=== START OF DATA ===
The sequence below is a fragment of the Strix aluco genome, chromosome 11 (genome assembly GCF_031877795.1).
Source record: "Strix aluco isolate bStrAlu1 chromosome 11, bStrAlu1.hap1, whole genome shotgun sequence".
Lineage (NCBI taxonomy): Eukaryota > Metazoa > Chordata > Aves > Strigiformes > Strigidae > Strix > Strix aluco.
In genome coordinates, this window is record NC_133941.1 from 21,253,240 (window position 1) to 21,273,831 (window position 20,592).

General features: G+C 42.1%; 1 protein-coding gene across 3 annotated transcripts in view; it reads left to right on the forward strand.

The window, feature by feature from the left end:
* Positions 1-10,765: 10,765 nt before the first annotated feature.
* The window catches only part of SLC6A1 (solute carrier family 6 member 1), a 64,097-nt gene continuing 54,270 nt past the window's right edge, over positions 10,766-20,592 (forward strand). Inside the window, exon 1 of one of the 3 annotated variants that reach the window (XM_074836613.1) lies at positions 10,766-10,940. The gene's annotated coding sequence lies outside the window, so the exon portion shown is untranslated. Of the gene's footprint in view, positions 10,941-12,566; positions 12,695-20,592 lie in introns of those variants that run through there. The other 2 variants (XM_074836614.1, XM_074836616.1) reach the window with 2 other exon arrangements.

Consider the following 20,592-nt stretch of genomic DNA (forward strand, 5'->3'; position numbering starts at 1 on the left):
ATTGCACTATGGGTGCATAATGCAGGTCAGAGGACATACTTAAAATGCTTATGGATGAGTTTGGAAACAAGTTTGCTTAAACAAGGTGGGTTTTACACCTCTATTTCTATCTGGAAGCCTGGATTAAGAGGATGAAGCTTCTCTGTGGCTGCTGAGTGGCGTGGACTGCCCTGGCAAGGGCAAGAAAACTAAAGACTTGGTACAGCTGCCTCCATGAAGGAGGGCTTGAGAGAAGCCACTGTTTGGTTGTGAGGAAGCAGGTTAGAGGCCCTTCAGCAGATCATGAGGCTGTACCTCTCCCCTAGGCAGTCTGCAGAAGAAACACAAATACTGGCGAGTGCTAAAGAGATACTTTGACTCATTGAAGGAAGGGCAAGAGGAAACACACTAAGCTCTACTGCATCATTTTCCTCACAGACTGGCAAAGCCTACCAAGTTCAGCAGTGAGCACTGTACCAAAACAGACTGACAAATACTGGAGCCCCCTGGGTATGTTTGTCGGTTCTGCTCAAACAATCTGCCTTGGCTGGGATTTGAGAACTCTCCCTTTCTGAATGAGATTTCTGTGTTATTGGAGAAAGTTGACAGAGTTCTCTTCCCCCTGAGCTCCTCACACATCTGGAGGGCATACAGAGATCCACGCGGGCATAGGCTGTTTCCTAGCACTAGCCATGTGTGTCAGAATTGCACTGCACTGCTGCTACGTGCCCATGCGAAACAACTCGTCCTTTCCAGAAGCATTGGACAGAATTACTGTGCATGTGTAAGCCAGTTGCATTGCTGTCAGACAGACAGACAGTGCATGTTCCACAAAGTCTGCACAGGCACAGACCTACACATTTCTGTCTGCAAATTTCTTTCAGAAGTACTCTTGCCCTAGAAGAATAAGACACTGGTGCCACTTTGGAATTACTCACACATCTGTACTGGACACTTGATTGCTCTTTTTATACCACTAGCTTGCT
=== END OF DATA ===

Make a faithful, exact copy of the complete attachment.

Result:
The sequence below is a fragment of the Strix aluco genome, chromosome 11 (genome assembly GCF_031877795.1).
Source record: "Strix aluco isolate bStrAlu1 chromosome 11, bStrAlu1.hap1, whole genome shotgun sequence".
Lineage (NCBI taxonomy): Eukaryota > Metazoa > Chordata > Aves > Strigiformes > Strigidae > Strix > Strix aluco.
In genome coordinates, this window is record NC_133941.1 from 21,253,240 (window position 1) to 21,273,831 (window position 20,592).

General features: G+C 42.1%; 1 protein-coding gene across 3 annotated transcripts in view; it reads left to right on the forward strand.

The window, feature by feature from the left end:
* Positions 1-10,765: 10,765 nt before the first annotated feature.
* The window catches only part of SLC6A1 (solute carrier family 6 member 1), a 64,097-nt gene continuing 54,270 nt past the window's right edge, over positions 10,766-20,592 (forward strand). Inside the window, exon 1 of one of the 3 annotated variants that reach the window (XM_074836613.1) lies at positions 10,766-10,940. The gene's annotated coding sequence lies outside the window, so the exon portion shown is untranslated. Of the gene's footprint in view, positions 10,941-12,566; positions 12,695-20,592 lie in introns of those variants that run through there. The other 2 variants (XM_074836614.1, XM_074836616.1) reach the window with 2 other exon arrangements.

Consider the following 20,592-nt stretch of genomic DNA (forward strand, 5'->3'; position numbering starts at 1 on the left):
ATTGCACTATGGGTGCATAATGCAGGTCAGAGGACATACTTAAAATGCTTATGGATGAGTTTGGAAACAAGTTTGCTTAAACAAGGTGGGTTTTACACCTCTATTTCTATCTGGAAGCCTGGATTAAGAGGATGAAGCTTCTCTGTGGCTGCTGAGTGGCGTGGACTGCCCTGGCAAGGGCAAGAAAACTAAAGACTTGGTACAGCTGCCTCCATGAAGGAGGGCTTGAGAGAAGCCACTGTTTGGTTGTGAGGAAGCAGGTTAGAGGCCCTTCAGCAGATCATGAGGCTGTACCTCTCCCCTAGGCAGTCTGCAGAAGAAACACAAATACTGGCGAGTGCTAAAGAGATACTTTGACTCATTGAAGGAAGGGCAAGAGGAAACACACTAAGCTCTACTGCATCATTTTCCTCACAGACTGGCAAAGCCTACCAAGTTCAGCAGTGAGCACTGTACCAAAACAGACTGACAAATACTGGAGCCCCCTGGGTATGTTTGTCGGTTCTGCTCAAACAATCTGCCTTGGCTGGGATTTGAGAACTCTCCCTTTCTGAATGAGATTTCTGTGTTATTGGAGAAAGTTGACAGAGTTCTCTTCCCCCTGAGCTCCTCACACATCTGGAGGGCATACAGAGATCCACGCGGGCATAGGCTGTTTCCTAGCACTAGCCATGTGTGTCAGAATTGCACTGCACTGCTGCTACGTGCCCATGCGAAACAACTCGTCCTTTCCAGAAGCATTGGACAGAATTACTGTGCATGTGTAAGCCAGTTGCATTGCTGTCAGACAGACAGACAGTGCATGTTCCACAAAGTCTGCACAGGCACAGACCTACACATTTCTGTCTGCAAATTTCTTTCAGAAGTACTCTTGCCCTAGAAGAATAAGACACTGGTGCCACTTTGGAATTACTCACACATCTGTACTGGACACTTGATTGCTCTTTTTATACCACTAGCTTGCT